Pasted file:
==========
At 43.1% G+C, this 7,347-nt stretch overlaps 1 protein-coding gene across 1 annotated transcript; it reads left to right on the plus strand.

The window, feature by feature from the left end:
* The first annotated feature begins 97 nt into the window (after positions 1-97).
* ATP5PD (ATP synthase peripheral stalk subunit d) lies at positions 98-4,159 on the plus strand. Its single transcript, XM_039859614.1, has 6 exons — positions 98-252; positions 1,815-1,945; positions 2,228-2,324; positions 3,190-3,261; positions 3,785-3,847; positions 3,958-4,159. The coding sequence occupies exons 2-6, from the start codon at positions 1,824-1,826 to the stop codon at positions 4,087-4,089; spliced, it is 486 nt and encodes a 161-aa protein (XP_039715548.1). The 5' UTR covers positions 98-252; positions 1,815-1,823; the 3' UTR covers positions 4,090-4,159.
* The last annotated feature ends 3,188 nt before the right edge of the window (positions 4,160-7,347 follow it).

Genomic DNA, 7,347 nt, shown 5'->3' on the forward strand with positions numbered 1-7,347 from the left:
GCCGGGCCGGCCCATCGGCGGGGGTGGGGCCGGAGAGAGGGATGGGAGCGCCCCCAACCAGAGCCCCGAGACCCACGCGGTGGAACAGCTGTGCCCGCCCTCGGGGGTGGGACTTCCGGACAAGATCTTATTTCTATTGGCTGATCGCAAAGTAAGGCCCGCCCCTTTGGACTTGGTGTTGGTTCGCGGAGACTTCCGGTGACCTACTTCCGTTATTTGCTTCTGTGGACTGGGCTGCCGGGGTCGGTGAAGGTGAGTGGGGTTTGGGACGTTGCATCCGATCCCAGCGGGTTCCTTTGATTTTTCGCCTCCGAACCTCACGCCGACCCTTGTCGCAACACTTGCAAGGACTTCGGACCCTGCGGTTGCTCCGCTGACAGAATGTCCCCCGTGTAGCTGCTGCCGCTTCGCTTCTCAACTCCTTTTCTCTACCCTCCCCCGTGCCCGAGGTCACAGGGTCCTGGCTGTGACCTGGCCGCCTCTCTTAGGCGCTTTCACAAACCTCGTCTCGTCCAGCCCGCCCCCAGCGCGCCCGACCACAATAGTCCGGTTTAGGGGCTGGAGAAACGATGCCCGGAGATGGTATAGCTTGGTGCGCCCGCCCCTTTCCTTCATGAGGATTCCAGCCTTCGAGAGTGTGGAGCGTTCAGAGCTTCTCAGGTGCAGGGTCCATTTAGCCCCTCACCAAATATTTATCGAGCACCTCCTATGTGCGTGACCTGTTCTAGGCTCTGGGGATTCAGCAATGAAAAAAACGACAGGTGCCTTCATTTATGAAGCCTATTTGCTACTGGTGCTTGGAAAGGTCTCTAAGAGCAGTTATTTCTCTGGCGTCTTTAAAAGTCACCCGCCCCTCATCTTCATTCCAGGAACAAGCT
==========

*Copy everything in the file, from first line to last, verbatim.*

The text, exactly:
At 43.1% G+C, this 7,347-nt stretch overlaps 1 protein-coding gene across 1 annotated transcript; it reads left to right on the plus strand.

The window, feature by feature from the left end:
* The first annotated feature begins 97 nt into the window (after positions 1-97).
* ATP5PD (ATP synthase peripheral stalk subunit d) lies at positions 98-4,159 on the plus strand. Its single transcript, XM_039859614.1, has 6 exons — positions 98-252; positions 1,815-1,945; positions 2,228-2,324; positions 3,190-3,261; positions 3,785-3,847; positions 3,958-4,159. The coding sequence occupies exons 2-6, from the start codon at positions 1,824-1,826 to the stop codon at positions 4,087-4,089; spliced, it is 486 nt and encodes a 161-aa protein (XP_039715548.1). The 5' UTR covers positions 98-252; positions 1,815-1,823; the 3' UTR covers positions 4,090-4,159.
* The last annotated feature ends 3,188 nt before the right edge of the window (positions 4,160-7,347 follow it).

Genomic DNA, 7,347 nt, shown 5'->3' on the forward strand with positions numbered 1-7,347 from the left:
GCCGGGCCGGCCCATCGGCGGGGGTGGGGCCGGAGAGAGGGATGGGAGCGCCCCCAACCAGAGCCCCGAGACCCACGCGGTGGAACAGCTGTGCCCGCCCTCGGGGGTGGGACTTCCGGACAAGATCTTATTTCTATTGGCTGATCGCAAAGTAAGGCCCGCCCCTTTGGACTTGGTGTTGGTTCGCGGAGACTTCCGGTGACCTACTTCCGTTATTTGCTTCTGTGGACTGGGCTGCCGGGGTCGGTGAAGGTGAGTGGGGTTTGGGACGTTGCATCCGATCCCAGCGGGTTCCTTTGATTTTTCGCCTCCGAACCTCACGCCGACCCTTGTCGCAACACTTGCAAGGACTTCGGACCCTGCGGTTGCTCCGCTGACAGAATGTCCCCCGTGTAGCTGCTGCCGCTTCGCTTCTCAACTCCTTTTCTCTACCCTCCCCCGTGCCCGAGGTCACAGGGTCCTGGCTGTGACCTGGCCGCCTCTCTTAGGCGCTTTCACAAACCTCGTCTCGTCCAGCCCGCCCCCAGCGCGCCCGACCACAATAGTCCGGTTTAGGGGCTGGAGAAACGATGCCCGGAGATGGTATAGCTTGGTGCGCCCGCCCCTTTCCTTCATGAGGATTCCAGCCTTCGAGAGTGTGGAGCGTTCAGAGCTTCTCAGGTGCAGGGTCCATTTAGCCCCTCACCAAATATTTATCGAGCACCTCCTATGTGCGTGACCTGTTCTAGGCTCTGGGGATTCAGCAATGAAAAAAACGACAGGTGCCTTCATTTATGAAGCCTATTTGCTACTGGTGCTTGGAAAGGTCTCTAAGAGCAGTTATTTCTCTGGCGTCTTTAAAAGTCACCCGCCCCTCATCTTCATTCCAGGAACAAGCT